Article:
After Anglicanorum coetibus was made public, a very helpful blog came to prominence, called The Anglo-Catholic. It served as a kind of “information central” so people could learn more about the Holy Father’s vision for Ordinariates, and it explored aspects of our Anglican patrimony through some very interesting articles. When I was invited to be a contributor, I was pleased to accept. Since then I have contributed scores of articles, and have thoroughly enjoyed it. Contributions from participants on the blog included speculation, anticipation, some pretty serious scholarship, and even some off-the-wall statements. It was all great fun, but it also served the very important purpose of building a sense of community among those who were interested in “all things Ordinariate,” and who appreciated the generosity of the Holy Father.

As the Ordinariates came into being – first in England, then in the United States, and most recently in Australia – the purpose of The Anglo-Catholic became a bit unclear. There was no more need for speculation, because what had been anticipated now existed. The blog could serve as a kind of cheerleader, but even the most dedicated cheerleaders can’t go on forever. It could be a place for reposting news articles and other blog entries, but most people would have already seen those things. It could be a place where commenters could share their thoughts, but commenters often go down paths which someone else might think is unhelpful. The respective Ordinariates have their own websites, and are perfectly capable of publicizing what their leaders wish to make public, so The Anglo-Catholic would be mere duplication if that was its purpose.

It seemed to me that The Anglo-Catholic had become a blog in search of a reason to exist, so I decided to step back, and I posted the following:

I’ve been posting articles on The Anglo-Catholic for a little over two and a half years. Many of them I’ve written myself, and others I have reposted from different sources. I hope most of them have been helpful, and I trust they have been a positive support for the Ordinariates. That has always been my intention and purpose.

Right now there seems to be a bit of a lull in any Ordinariate news to write about, and I think it’s most likely because Ordinariate activity is more of an internal thing at this particular time. It’s probably best for those of us outside the Ordinariates to back off a bit and let things work out.

To that end, I’ll be taking an indefinite break from posting on this blog. Of course, all my previous articles remain, and I’ll continue my own blog, AtonementOnline, as well as my Facebook musings.

There’s plenty to keep me busy at Our Lady of the Atonement Church and The Atonement Academy – something in the neighborhood of 3,000 people to care for spiritually, plus there’s a major building expansion that’s very much needed to accommodate the increased number of students applying for admission. I won’t be twiddling my thumbs, I promise!

The Ordinariates are dear to me, and it’s been a privilege to be able to encourage so many to seek their true home in communion with Rome through this wonderful vision of Pope Benedict XVI.

I thought that was pretty clear. Apparently, however, there are blanks demanding to be filled. But honestly – there’s no juicy filling to be had, and I can assure everyone that there was absolutely no outside pressure to put the blog on hiatus. However, there have been speculations about why I have pulled back from things. Please – let me expose some of them, and put them to rest.

It’s been suggested that I’m upset because our parish is not part of the Ordinariate in this country. That is untrue. In fact, we have remained as a Pastoral Provision parish in the Archdiocese of San Antonio by our own choice. The archbishop was willing to work out the practicalities of our move into the Ordinariate, but I asked him if he would have any objection if we chose to remain. Needless to say, he had no objection whatsoever – and, in fact, he expressed his delight about our staying. I made that request because the Ordinariate of the Chair of St. Peter is new, it is fragile, it is very small, and it is trying to settle itself. On the other hand, our parish is nearly thirty years old, it is well-established, it has a major school, and its membership is many times larger than the present composition of the Ordinariate.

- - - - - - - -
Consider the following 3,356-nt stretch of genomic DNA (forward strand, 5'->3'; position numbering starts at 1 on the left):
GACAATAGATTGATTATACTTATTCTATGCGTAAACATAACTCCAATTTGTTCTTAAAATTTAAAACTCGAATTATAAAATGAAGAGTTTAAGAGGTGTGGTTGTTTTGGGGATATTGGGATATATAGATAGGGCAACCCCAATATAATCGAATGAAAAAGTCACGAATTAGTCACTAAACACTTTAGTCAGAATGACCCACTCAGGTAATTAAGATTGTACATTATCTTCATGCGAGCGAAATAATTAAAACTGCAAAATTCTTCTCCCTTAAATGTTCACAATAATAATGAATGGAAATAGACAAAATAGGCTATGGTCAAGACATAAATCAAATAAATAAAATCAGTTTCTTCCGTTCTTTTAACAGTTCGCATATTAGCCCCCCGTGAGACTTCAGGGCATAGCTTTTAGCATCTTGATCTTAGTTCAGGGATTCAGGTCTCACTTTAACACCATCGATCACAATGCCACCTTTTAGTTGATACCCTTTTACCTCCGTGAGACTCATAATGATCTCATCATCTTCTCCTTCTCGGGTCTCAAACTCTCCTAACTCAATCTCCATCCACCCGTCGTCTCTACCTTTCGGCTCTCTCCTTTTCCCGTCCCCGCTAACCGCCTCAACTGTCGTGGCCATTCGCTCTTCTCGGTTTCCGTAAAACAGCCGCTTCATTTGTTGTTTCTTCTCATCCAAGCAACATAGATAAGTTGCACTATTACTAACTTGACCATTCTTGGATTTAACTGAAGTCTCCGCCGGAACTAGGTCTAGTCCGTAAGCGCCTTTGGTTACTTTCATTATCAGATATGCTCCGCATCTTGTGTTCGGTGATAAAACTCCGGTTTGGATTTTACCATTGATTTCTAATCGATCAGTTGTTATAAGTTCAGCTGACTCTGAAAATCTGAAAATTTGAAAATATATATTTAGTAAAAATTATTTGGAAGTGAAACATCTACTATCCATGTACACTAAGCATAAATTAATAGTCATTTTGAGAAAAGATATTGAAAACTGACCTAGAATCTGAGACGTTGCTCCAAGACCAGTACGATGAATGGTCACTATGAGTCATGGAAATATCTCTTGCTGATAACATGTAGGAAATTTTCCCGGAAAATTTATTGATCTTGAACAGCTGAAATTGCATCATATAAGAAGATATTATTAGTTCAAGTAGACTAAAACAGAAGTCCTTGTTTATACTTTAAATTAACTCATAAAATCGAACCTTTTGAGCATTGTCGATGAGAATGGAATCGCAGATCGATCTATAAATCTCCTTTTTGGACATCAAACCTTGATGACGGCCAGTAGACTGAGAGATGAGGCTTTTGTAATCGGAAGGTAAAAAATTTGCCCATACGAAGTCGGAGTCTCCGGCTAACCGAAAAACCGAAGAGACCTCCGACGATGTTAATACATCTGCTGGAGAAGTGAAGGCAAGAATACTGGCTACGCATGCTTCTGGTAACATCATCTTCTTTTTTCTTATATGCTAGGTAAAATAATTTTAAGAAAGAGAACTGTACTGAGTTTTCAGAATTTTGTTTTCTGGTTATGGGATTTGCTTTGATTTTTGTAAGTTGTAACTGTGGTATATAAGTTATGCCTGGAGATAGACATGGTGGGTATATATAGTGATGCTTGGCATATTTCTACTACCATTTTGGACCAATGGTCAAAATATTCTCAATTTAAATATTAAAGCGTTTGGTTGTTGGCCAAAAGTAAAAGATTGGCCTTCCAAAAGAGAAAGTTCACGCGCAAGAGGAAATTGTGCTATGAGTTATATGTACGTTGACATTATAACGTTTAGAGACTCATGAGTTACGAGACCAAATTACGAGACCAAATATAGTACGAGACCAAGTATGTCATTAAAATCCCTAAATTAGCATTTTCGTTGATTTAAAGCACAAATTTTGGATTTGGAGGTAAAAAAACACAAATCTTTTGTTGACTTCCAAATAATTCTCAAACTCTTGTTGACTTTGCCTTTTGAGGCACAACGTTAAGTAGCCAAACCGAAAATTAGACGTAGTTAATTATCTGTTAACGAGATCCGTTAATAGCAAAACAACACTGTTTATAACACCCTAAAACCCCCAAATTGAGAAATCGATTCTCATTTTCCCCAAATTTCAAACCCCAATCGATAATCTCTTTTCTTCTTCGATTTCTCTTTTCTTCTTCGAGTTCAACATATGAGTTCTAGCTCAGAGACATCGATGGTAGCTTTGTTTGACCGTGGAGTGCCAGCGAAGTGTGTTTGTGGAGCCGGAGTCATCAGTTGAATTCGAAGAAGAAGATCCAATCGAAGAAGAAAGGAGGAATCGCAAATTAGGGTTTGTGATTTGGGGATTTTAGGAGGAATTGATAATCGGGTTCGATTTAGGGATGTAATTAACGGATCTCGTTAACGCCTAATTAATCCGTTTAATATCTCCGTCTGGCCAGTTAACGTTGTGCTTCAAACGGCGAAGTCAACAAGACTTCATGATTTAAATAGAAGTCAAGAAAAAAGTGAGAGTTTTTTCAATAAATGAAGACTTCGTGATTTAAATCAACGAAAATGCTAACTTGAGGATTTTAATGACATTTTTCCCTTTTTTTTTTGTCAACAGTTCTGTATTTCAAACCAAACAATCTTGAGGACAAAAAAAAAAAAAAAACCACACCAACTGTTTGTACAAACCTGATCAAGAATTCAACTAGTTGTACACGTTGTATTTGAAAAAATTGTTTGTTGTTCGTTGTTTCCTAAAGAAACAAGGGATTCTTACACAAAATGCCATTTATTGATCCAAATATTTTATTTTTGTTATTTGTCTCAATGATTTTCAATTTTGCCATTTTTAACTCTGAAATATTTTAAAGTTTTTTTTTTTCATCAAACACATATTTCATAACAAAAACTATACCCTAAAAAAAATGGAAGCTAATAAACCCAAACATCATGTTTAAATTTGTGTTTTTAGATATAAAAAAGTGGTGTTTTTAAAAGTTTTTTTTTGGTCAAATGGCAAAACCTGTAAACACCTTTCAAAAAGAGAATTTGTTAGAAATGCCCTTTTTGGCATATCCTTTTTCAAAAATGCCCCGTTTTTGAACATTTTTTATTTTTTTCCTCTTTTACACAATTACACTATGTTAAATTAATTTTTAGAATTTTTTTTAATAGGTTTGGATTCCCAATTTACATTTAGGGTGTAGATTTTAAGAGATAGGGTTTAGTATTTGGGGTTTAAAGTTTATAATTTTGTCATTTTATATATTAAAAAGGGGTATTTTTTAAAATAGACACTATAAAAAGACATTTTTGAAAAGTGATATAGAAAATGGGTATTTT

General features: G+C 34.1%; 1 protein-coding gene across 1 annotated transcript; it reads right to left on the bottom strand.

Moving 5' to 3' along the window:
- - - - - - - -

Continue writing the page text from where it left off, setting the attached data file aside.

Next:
It’s even been suggested that I’m off in a corner, isolated and angry because I wasn’t given a position of responsibility in the Ordinariate. Please put that idea to rest. I had the privilege of being appointed as the founding pastor of Our Lady of the Atonement Church in 1983, and I observed my 29th anniversary as pastor just a few weeks ago, on August 15th. It is my dearest hope to remain as the pastor of this parish until I retire, many years hence. As I mentioned in my final posting for The Anglo-Catholic, I have the pastoral care of nearly 3,000 souls. I am administering a parish with more than 60 employees, and with a present annual budget in excess of $5 million. I’m not crazy. I know myself well enough to realize that this task is plenty big enough for my limited capabilities, and I have no desire to be doing anything else. Being the priest in this parish is the highest and best calling God could give to me, and I’m thankful to Him daily. For all of the twenty-nine years of my priestly ministry I have been incardinated as a priest of the Archdiocese of San Antonio, and my heart is no place else. Believe me, I’m not living in isolation!

The canonical erection of Our Lady of the Atonement Church in 1983 was ground-breaking. Our parish, in union with the other Anglican Use parishes, established a place in the Catholic Church for our Anglican patrimony, and we will continue to maintain that identity. The existence of the Ordinariates is a vindication of the pioneering work done over many years by men greater than me, and my role in helping to bring it to fruit is a privilege I treasure.

If our experience can be of any help in strengthening the Ordinariate in this country, we’re ready and willing; if our remaining outside the Ordinariate is more helpful, we understand. After all, we’re preaching the same Gospel, and we’re ministering the same Sacraments – and all the while we’re maintaining the same Anglican patrimony. In the context of the big picture, the jurisdiction in which we’re doing it is only incidental.

And don’t forget to follow Fr Phillips’ blog here.